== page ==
We need to think about, in government, whether we can do more things to generate more constructive philanthropy. The Treasury Department will meet with representatives of the nonprofit sector next month to discuss this. And I, in the meanwhile, am going to establish and inter-agency task force to strengthen our philanthropic partnership between government, nonprofit groups, and citizens; and to ask the Council of Economic Advisors to do me a study on the role of philanthropy in the American economy, and how they believe I can increase it.
By analyzing trends in charitable giving, by assessing the impact of the baby
boomers' retirement, which -- it's going to be interesting to see whether it
makes us more or less generous when we retire, this largest of all generations
of Americans. It should make us more generous, because the kids in school are
finally the first generation bigger than the baby boomers, and they need our
But we need to think about that. What's our message going to be to the baby boomers as they move toward retirement? What's our message going to be to people thinking about the shape of our social tensions as we double the number of people over 65 in the next 30 years? What's our message going to be to ourselves, those of us in the baby boom generation, about how our citizenship responsibilities should grow when we lay down the burdens of retirement, particularly if we've been lucky enough to have a secure way to maintain our standard of living.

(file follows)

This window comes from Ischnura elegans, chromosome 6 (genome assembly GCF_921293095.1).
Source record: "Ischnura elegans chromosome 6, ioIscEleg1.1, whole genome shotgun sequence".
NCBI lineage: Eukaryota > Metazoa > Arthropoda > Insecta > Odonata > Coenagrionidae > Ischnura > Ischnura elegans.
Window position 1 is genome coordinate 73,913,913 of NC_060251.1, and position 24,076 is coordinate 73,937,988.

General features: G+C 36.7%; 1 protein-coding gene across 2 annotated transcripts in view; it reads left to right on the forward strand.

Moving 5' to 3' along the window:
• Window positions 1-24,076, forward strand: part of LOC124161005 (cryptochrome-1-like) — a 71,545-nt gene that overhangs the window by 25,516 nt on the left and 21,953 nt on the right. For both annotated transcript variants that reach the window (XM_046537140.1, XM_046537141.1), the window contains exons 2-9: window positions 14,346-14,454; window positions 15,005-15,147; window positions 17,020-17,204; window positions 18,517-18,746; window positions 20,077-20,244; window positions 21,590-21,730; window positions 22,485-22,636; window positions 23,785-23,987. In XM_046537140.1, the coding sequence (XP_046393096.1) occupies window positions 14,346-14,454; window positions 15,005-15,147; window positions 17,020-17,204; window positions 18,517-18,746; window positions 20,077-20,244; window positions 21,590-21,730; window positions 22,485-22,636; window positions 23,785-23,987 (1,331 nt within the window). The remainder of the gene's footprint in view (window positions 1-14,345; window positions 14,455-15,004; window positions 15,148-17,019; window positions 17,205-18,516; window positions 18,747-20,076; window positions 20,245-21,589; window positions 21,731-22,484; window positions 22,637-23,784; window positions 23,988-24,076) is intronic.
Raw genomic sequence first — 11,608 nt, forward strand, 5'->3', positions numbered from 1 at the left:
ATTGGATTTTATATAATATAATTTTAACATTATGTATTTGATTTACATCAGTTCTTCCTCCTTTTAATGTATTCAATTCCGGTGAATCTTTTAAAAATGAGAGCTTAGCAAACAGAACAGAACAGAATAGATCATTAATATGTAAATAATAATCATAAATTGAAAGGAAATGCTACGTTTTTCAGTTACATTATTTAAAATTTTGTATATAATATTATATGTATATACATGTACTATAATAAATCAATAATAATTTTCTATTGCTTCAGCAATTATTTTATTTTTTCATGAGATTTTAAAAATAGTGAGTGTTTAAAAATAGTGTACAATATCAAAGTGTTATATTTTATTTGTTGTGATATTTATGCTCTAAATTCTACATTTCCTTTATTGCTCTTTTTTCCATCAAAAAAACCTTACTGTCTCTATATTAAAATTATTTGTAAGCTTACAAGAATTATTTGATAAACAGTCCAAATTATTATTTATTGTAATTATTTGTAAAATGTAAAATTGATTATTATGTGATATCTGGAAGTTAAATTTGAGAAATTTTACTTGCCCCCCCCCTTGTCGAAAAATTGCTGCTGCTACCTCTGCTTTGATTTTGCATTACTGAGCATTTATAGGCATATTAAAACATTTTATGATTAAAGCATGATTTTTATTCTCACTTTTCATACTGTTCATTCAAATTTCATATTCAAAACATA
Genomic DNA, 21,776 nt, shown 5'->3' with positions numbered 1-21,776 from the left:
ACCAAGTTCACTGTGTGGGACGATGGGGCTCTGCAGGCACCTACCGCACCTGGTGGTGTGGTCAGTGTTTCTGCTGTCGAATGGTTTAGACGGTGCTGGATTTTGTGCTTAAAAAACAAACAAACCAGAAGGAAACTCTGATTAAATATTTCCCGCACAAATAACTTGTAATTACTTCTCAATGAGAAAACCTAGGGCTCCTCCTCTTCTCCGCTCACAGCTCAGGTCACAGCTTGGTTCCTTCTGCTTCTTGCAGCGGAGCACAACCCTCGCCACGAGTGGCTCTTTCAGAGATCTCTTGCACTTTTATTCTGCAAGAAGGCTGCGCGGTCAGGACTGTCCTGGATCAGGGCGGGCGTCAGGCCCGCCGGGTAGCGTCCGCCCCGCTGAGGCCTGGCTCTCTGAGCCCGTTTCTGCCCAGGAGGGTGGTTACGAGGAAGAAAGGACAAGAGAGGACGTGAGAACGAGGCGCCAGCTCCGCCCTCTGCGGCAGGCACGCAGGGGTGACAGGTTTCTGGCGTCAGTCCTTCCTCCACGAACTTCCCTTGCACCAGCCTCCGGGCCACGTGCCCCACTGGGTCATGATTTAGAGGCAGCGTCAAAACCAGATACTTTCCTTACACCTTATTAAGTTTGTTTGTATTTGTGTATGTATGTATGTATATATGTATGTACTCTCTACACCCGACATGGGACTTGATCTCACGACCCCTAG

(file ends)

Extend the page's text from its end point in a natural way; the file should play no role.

This is deserving of an awful lot of thought because there is a whole bunch
of us. And on the whole, those who manage to escape a career in politics are
going to be better off than any generation in American history. (Laughter.)
So some serious thought needs to be given to this.
Well, I've had a little fun with this today. (Laughter.) But I am really grateful to you all for being here. This is a big deal. We all know -- the truth is we're all fairly pleased with ourselves for being here because you feel better about your life when you've spent a portion of it doing something for somebody else. And you feel better about the good fortune you have financially if you spend at least a little of it giving something to someone else.
So what we want to do is to start the new millennium poised to do more and to do it better. And to give more chances to more people to participate.
Thank you all very much. (Applause.)